Chairman

Another Southwest Flight Had Similar Engine Problem in 2016

Based on a preliminary examination, the NTSB said there was evidence of "metal fatigue" in the engine that blew on Tuesday

Another Southwest Airlines plane's engine shredded due to metal fatigue about two years before Tuesday's mishap aboard a New York-to-Dallas flight left one woman dead and seven others injured.

In 2016, a Southwest Airlines Boeing 737-700 blew an engine as it flew from New Orleans to Orlando, Florida, and shrapnel tore a 5-by-16-inch hole just above the wing. The plane landed safely. The National Transportation Safety Board said a fan blade had broken off, apparently because of metal fatigue.

That case bears some resemblance to Tuesday's accident, which nearly sucked out of depressurized cabin and forced the pilot to make a rapid descent in order to make an emergency landing in Philadelphia. 

Based on a preliminary examination, the NTSB said there was evidence of "metal fatigue" in the engine. NTSB chairman Robert Sumwalt said one of the jet's fan blades was separated at the point where it would come into the hub. 

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Sumwalt says part of the engine covering was found in Bernville, Pennsylvania, about 70 miles west of Philadelphia. One of the fan blades was missing, however.

In both cases, the planes had the same engine model manufactured by CFM International. NBC 4 New York has reached out to CFM about the incidents, but in a statement relating to Tuesday's mishap the company said the model has "an outstanding safety and record since entering revenues service in 1997 while powering more than 6,700 aircraft worldwide."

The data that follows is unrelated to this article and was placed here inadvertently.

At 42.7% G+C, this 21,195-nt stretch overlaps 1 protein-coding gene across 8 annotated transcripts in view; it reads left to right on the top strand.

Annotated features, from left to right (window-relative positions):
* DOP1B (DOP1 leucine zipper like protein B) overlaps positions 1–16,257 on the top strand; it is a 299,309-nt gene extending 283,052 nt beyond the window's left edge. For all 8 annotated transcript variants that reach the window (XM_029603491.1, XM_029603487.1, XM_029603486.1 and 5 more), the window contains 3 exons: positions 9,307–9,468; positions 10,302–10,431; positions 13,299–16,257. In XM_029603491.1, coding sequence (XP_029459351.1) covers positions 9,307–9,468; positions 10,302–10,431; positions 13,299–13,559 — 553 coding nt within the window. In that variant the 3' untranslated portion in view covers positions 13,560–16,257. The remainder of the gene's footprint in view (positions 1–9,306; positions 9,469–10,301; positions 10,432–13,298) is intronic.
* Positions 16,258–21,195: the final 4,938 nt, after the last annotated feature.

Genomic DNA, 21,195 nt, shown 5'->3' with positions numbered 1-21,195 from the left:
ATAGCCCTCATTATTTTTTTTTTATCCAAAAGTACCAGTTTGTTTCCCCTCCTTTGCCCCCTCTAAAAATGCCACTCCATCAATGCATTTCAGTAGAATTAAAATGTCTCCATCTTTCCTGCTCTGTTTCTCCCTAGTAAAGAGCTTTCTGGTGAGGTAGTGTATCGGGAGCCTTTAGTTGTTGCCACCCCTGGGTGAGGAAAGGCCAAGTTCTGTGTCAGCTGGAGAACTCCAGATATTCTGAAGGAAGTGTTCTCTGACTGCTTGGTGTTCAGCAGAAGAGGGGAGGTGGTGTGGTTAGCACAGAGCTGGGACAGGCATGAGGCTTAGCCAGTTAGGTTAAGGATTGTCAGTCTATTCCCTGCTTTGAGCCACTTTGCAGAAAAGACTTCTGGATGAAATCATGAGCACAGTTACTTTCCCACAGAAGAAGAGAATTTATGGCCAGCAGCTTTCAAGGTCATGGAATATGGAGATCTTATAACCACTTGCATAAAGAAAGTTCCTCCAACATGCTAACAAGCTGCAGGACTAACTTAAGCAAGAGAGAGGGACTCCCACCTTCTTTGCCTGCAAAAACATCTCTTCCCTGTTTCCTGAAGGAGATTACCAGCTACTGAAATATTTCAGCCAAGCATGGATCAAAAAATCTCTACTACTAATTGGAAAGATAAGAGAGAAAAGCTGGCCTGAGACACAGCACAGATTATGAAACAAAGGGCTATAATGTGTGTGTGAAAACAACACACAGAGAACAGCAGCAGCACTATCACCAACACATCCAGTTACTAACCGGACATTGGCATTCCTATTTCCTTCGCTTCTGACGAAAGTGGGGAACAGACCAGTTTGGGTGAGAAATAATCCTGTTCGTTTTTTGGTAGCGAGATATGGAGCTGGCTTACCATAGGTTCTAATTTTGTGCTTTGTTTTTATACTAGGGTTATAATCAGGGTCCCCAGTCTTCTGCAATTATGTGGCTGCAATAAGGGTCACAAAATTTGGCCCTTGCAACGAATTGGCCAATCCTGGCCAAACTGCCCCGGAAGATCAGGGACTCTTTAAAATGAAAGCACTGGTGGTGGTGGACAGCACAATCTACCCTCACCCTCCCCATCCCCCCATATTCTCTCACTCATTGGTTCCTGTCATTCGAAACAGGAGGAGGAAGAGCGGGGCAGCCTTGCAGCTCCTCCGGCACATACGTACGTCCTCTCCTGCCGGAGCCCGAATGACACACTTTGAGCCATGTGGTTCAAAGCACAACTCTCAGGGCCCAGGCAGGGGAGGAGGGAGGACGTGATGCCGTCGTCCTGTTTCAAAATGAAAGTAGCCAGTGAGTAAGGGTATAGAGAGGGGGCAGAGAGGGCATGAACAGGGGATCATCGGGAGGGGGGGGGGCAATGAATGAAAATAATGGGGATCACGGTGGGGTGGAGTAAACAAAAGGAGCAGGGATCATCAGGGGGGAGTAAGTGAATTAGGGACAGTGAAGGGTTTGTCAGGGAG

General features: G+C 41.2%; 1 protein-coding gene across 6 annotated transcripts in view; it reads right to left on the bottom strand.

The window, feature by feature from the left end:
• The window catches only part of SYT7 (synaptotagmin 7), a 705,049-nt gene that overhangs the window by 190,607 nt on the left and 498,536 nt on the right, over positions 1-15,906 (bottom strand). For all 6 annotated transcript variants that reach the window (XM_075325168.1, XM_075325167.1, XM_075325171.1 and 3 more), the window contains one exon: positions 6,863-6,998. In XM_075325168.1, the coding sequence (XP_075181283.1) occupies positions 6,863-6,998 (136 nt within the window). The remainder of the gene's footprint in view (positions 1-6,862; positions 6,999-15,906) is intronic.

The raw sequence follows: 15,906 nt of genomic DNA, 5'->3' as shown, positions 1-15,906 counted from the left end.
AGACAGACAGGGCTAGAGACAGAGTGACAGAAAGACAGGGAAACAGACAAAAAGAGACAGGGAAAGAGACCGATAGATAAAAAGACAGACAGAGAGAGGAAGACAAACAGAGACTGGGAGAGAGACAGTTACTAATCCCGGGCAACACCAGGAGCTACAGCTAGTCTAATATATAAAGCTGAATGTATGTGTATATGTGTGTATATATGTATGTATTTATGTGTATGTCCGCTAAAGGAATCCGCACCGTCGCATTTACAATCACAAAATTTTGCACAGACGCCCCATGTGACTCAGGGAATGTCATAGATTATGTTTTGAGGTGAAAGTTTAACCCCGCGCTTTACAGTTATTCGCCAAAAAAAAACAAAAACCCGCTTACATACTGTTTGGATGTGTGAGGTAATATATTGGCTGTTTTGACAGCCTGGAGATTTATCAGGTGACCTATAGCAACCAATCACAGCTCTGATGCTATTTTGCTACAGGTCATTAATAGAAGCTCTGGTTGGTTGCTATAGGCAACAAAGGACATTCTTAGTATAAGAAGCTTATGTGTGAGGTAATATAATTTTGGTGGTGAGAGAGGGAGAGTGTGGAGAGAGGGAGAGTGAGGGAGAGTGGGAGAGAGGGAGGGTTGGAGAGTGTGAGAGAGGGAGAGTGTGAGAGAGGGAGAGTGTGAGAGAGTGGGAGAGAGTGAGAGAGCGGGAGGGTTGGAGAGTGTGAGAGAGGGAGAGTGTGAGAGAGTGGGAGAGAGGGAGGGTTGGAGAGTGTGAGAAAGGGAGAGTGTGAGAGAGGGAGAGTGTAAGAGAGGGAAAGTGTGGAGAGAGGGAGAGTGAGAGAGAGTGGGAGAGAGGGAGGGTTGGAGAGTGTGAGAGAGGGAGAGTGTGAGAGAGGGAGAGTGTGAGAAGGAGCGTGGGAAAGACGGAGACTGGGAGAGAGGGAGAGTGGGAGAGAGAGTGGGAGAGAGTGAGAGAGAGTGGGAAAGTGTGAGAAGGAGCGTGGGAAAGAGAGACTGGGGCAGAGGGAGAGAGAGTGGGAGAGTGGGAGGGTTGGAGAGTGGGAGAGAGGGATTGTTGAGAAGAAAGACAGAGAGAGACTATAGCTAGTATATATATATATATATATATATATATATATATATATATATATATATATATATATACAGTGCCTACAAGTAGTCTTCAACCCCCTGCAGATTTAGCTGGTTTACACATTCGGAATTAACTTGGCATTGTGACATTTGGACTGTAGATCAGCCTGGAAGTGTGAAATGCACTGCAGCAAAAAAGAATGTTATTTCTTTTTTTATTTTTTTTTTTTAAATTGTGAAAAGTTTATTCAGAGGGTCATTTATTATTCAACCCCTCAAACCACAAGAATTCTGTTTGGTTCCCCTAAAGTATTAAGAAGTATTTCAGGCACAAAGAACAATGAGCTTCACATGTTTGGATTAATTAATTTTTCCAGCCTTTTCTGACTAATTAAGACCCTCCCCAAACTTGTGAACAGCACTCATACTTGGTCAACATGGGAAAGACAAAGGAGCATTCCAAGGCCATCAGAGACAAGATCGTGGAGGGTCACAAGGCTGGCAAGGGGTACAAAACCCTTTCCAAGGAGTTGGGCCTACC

Southwest said Tuesday it expects to finish inspections of the engines over the next 30 days. It says it's making the move out of caution, and it's not clear how many planes in the airline's fleet of 737s use those engines.

Images from both incidents also bear similarities, with the front housing on both engines apparently blown off. 

Last year, the engine maker and the Federal Aviation Administration instructed airlines to make ultrasonic inspections of the fan blades of engines like those on the Southwest jet. The FAA said the move was prompted by a report of a fan blade failing and hurling debris. But it was unclear whether the particular engine that failed on Tuesday was covered by the directives.

Copyright AP - Associated Press
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